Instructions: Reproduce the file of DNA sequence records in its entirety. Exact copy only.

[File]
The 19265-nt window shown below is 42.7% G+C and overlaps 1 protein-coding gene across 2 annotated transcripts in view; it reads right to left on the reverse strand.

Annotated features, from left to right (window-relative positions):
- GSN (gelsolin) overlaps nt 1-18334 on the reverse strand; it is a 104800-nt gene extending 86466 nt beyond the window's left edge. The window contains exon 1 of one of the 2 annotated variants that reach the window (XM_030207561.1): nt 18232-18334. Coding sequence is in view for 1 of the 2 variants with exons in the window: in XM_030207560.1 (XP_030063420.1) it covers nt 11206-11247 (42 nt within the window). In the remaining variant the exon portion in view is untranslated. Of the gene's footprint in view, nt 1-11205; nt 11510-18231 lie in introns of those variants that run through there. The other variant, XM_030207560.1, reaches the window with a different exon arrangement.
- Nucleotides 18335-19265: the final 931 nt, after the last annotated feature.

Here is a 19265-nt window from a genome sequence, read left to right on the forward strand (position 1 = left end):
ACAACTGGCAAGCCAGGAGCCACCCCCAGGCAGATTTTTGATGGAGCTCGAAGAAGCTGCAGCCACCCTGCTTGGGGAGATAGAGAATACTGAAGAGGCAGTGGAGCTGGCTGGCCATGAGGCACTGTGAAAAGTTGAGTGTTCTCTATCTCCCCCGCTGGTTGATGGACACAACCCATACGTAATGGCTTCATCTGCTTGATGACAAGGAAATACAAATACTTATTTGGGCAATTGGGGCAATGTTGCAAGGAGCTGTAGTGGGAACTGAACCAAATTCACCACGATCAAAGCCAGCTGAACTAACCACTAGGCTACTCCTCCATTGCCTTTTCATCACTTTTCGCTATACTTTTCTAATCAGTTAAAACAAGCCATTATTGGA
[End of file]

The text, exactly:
The 19265-nt window shown below is 42.7% G+C and overlaps 1 protein-coding gene across 2 annotated transcripts in view; it reads right to left on the reverse strand.

Annotated features, from left to right (window-relative positions):
- GSN (gelsolin) overlaps nt 1-18334 on the reverse strand; it is a 104800-nt gene extending 86466 nt beyond the window's left edge. The window contains exon 1 of one of the 2 annotated variants that reach the window (XM_030207561.1): nt 18232-18334. Coding sequence is in view for 1 of the 2 variants with exons in the window: in XM_030207560.1 (XP_030063420.1) it covers nt 11206-11247 (42 nt within the window). In the remaining variant the exon portion in view is untranslated. Of the gene's footprint in view, nt 1-11205; nt 11510-18231 lie in introns of those variants that run through there. The other variant, XM_030207560.1, reaches the window with a different exon arrangement.
- Nucleotides 18335-19265: the final 931 nt, after the last annotated feature.

Here is a 19265-nt window from a genome sequence, read left to right on the forward strand (position 1 = left end):
ACAACTGGCAAGCCAGGAGCCACCCCCAGGCAGATTTTTGATGGAGCTCGAAGAAGCTGCAGCCACCCTGCTTGGGGAGATAGAGAATACTGAAGAGGCAGTGGAGCTGGCTGGCCATGAGGCACTGTGAAAAGTTGAGTGTTCTCTATCTCCCCCGCTGGTTGATGGACACAACCCATACGTAATGGCTTCATCTGCTTGATGACAAGGAAATACAAATACTTATTTGGGCAATTGGGGCAATGTTGCAAGGAGCTGTAGTGGGAACTGAACCAAATTCACCACGATCAAAGCCAGCTGAACTAACCACTAGGCTACTCCTCCATTGCCTTTTCATCACTTTTCGCTATACTTTTCTAATCAGTTAAAACAAGCCATTATTGGA